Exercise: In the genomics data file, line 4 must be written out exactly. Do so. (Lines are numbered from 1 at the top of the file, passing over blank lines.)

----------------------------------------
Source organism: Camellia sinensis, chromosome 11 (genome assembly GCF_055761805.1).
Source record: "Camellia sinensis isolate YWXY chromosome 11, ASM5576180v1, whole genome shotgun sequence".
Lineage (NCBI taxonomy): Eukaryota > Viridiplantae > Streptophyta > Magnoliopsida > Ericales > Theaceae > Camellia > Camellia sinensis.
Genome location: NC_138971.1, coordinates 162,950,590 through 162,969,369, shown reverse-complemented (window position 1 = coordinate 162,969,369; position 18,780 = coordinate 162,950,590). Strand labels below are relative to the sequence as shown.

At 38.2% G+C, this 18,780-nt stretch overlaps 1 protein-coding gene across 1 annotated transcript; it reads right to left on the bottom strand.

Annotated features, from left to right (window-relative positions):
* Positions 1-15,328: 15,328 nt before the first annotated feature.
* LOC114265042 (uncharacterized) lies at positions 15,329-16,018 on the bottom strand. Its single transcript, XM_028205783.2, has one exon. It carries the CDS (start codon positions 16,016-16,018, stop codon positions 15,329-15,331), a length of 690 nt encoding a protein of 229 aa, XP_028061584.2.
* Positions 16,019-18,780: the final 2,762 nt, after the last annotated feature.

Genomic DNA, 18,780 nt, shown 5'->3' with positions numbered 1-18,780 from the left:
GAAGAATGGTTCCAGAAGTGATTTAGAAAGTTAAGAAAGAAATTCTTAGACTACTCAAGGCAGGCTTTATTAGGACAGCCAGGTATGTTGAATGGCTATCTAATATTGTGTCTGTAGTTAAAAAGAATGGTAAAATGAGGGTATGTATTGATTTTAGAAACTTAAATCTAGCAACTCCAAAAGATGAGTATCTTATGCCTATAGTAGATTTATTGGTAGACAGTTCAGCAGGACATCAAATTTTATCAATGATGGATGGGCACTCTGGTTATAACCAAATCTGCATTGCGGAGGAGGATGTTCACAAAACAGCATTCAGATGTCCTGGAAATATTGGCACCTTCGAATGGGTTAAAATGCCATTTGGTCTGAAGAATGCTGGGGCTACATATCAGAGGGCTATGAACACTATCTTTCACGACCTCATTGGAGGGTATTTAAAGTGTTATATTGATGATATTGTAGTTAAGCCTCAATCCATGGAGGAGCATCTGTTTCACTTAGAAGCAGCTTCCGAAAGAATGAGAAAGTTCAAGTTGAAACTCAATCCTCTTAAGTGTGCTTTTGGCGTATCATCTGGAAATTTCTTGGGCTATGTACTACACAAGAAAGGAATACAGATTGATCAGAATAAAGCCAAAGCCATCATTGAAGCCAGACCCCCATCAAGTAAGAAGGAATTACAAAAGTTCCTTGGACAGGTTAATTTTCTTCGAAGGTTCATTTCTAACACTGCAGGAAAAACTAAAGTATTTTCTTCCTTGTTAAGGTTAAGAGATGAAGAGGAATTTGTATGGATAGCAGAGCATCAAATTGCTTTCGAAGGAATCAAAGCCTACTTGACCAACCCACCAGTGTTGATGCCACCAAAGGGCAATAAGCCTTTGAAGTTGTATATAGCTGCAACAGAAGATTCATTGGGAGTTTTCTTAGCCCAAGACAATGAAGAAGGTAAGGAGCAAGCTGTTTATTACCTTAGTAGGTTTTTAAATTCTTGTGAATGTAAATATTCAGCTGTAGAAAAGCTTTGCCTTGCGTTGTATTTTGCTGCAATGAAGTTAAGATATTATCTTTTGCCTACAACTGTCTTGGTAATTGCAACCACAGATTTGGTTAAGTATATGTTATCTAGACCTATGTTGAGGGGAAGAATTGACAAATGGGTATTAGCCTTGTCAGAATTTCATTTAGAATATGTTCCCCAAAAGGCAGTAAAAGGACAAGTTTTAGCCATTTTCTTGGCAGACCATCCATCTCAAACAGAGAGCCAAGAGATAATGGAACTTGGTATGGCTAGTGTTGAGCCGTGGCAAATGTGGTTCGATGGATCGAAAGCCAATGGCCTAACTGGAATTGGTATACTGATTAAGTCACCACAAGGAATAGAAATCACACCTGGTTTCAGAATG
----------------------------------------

Genome location: NC_138971.1, coordinates 162,950,590 through 162,969,369, shown reverse-complemented (window position 1 = coordinate 162,969,369; position 18,780 = coordinate 162,950,590). Strand labels below are relative to the sequence as shown.